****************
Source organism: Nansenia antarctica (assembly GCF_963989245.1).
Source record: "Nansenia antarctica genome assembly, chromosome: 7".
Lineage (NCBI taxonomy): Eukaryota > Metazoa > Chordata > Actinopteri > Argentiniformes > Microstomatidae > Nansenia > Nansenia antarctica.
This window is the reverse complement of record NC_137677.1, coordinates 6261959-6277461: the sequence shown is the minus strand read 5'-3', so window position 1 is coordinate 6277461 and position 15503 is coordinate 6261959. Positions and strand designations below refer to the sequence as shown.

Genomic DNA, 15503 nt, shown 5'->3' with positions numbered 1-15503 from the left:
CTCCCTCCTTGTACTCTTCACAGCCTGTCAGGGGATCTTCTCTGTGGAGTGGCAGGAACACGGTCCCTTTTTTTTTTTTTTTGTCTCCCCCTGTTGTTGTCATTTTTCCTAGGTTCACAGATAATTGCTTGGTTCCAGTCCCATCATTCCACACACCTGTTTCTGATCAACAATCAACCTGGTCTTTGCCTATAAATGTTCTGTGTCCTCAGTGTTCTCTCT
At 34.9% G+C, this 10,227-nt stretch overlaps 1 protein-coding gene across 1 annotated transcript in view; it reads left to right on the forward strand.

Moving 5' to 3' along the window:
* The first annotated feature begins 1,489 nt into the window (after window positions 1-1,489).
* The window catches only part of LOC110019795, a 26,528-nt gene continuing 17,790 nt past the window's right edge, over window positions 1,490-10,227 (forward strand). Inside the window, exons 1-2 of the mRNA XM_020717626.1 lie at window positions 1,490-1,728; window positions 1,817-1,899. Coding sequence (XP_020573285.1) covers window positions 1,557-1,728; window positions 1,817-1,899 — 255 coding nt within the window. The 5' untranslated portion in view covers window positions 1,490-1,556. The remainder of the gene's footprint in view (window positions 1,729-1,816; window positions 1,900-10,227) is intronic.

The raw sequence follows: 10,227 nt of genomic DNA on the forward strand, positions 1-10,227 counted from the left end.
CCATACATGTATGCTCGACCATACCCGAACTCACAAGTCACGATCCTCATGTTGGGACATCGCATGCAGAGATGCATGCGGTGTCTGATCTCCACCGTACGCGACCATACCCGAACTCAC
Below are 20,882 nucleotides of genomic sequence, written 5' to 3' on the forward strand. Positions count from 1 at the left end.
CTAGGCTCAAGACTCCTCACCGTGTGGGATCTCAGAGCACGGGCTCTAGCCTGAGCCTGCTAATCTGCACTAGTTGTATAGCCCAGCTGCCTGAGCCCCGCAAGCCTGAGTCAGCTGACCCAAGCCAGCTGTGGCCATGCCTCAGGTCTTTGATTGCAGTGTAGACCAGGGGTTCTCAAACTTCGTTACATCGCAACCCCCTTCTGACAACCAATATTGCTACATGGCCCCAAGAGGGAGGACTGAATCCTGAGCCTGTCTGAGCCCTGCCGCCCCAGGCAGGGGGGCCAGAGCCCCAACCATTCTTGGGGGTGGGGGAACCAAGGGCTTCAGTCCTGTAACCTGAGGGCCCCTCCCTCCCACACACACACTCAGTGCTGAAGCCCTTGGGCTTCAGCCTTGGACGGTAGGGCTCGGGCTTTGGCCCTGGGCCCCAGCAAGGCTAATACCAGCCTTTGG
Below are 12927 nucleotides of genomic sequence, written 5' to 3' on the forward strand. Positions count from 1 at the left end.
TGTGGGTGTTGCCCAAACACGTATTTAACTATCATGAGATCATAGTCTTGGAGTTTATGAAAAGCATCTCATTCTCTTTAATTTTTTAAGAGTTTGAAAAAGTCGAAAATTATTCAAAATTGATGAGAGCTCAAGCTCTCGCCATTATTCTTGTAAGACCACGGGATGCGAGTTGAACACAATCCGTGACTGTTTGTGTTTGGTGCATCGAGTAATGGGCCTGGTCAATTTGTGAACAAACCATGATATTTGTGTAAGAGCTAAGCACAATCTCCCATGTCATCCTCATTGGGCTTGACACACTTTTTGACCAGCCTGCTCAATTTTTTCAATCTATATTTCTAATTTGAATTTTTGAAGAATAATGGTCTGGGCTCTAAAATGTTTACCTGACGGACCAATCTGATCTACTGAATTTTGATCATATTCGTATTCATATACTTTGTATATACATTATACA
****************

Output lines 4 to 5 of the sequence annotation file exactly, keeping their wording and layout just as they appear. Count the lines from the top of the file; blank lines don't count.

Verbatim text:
This window is the reverse complement of record NC_137677.1, coordinates 6261959-6277461: the sequence shown is the minus strand read 5'-3', so window position 1 is coordinate 6277461 and position 15503 is coordinate 6261959. Positions and strand designations below refer to the sequence as shown.

Genomic DNA, 15503 nt, shown 5'->3' with positions numbered 1-15503 from the left: